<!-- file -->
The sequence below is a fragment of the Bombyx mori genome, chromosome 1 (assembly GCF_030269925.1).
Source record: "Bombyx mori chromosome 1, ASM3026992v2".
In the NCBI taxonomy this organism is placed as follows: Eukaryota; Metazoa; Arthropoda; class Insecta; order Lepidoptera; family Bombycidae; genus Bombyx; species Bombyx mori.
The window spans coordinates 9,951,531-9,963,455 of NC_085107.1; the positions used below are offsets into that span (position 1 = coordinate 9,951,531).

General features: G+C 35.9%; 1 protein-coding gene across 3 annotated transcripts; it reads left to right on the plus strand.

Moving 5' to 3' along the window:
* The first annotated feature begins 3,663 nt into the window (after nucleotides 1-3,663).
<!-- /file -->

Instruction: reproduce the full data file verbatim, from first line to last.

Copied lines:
The sequence below is a fragment of the Bombyx mori genome, chromosome 1 (assembly GCF_030269925.1).
Source record: "Bombyx mori chromosome 1, ASM3026992v2".
In the NCBI taxonomy this organism is placed as follows: Eukaryota; Metazoa; Arthropoda; class Insecta; order Lepidoptera; family Bombycidae; genus Bombyx; species Bombyx mori.
The window spans coordinates 9,951,531-9,963,455 of NC_085107.1; the positions used below are offsets into that span (position 1 = coordinate 9,951,531).

General features: G+C 35.9%; 1 protein-coding gene across 3 annotated transcripts; it reads left to right on the plus strand.

Moving 5' to 3' along the window:
* The first annotated feature begins 3,663 nt into the window (after nucleotides 1-3,663).